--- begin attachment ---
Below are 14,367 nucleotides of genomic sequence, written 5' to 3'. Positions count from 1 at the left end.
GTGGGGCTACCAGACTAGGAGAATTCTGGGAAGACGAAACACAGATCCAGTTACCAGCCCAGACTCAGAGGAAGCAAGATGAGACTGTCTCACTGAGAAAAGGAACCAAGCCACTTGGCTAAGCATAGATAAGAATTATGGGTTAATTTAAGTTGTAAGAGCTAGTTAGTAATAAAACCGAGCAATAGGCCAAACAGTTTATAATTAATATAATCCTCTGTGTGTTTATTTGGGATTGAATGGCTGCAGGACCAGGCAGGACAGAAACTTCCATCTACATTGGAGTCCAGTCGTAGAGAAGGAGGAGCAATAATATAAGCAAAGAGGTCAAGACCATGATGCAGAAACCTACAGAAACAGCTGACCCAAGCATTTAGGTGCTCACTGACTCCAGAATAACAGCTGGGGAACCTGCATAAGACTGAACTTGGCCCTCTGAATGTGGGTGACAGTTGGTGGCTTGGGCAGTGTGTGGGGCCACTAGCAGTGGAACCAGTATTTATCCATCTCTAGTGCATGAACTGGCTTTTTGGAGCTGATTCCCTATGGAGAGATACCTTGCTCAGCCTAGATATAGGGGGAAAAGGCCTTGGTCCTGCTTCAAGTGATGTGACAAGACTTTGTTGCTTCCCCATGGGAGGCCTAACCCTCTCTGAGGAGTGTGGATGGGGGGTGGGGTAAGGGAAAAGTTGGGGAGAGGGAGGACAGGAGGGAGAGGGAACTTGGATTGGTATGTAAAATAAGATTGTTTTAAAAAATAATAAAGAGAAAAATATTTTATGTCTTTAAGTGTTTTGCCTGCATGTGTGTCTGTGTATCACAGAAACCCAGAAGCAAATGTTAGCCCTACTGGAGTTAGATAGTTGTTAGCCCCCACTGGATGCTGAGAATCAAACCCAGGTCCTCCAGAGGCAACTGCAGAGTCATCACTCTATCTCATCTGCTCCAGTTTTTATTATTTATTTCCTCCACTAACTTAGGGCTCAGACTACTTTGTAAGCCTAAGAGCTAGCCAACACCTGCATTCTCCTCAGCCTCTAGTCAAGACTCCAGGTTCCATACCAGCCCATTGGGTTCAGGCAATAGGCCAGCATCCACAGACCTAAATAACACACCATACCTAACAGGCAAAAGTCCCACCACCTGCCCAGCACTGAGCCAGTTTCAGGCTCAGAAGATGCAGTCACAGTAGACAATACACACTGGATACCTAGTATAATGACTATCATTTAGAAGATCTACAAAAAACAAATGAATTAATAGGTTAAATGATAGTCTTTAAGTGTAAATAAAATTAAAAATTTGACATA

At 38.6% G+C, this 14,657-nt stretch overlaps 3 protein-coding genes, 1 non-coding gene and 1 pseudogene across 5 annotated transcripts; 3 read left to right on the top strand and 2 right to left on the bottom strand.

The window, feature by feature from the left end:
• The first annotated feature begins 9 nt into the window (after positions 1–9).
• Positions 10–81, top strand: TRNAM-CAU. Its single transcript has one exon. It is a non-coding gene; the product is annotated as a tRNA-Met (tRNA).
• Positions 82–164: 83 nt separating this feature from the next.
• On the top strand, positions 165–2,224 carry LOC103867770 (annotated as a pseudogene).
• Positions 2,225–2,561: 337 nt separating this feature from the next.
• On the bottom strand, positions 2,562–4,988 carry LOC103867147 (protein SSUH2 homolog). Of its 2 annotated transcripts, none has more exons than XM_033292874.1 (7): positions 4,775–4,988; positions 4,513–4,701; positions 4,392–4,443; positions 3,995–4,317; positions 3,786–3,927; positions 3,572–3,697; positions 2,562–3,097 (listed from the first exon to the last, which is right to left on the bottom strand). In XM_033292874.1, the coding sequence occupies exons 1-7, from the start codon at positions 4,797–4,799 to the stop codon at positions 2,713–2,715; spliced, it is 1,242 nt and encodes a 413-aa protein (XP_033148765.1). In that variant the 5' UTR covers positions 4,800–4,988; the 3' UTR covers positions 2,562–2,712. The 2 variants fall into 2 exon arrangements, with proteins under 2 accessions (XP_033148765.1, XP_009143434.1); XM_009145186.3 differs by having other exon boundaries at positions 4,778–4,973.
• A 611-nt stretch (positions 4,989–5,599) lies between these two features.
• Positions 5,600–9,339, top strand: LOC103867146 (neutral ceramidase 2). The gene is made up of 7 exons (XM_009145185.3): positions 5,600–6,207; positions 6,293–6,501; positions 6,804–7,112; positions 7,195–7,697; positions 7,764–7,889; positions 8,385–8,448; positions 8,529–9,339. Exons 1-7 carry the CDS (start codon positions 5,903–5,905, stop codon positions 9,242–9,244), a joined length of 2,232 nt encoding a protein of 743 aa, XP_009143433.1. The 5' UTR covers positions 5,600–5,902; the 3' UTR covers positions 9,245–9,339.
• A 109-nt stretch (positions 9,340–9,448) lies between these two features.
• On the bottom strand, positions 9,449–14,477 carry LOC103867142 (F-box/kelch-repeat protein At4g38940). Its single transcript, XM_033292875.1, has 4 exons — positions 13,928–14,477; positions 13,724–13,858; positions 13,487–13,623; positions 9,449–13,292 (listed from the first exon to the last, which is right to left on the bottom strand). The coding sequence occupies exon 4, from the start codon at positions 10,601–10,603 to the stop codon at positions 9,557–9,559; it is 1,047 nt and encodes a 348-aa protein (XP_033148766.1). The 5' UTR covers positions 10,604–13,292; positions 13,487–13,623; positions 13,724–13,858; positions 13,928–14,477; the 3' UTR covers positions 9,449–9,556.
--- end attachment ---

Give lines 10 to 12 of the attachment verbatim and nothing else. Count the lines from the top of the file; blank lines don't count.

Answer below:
• On the bottom strand, positions 2,562–4,988 carry LOC103867147 (protein SSUH2 homolog). Of its 2 annotated transcripts, none has more exons than XM_033292874.1 (7): positions 4,775–4,988; positions 4,513–4,701; positions 4,392–4,443; positions 3,995–4,317; positions 3,786–3,927; positions 3,572–3,697; positions 2,562–3,097 (listed from the first exon to the last, which is right to left on the bottom strand). In XM_033292874.1, the coding sequence occupies exons 1-7, from the start codon at positions 4,797–4,799 to the stop codon at positions 2,713–2,715; spliced, it is 1,242 nt and encodes a 413-aa protein (XP_033148765.1). In that variant the 5' UTR covers positions 4,800–4,988; the 3' UTR covers positions 2,562–2,712. The 2 variants fall into 2 exon arrangements, with proteins under 2 accessions (XP_033148765.1, XP_009143434.1); XM_009145186.3 differs by having other exon boundaries at positions 4,778–4,973.
• A 611-nt stretch (positions 4,989–5,599) lies between these two features.
• Positions 5,600–9,339, top strand: LOC103867146 (neutral ceramidase 2). The gene is made up of 7 exons (XM_009145185.3): positions 5,600–6,207; positions 6,293–6,501; positions 6,804–7,112; positions 7,195–7,697; positions 7,764–7,889; positions 8,385–8,448; positions 8,529–9,339. Exons 1-7 carry the CDS (start codon positions 5,903–5,905, stop codon positions 9,242–9,244), a joined length of 2,232 nt encoding a protein of 743 aa, XP_009143433.1. The 5' UTR covers positions 5,600–5,902; the 3' UTR covers positions 9,245–9,339.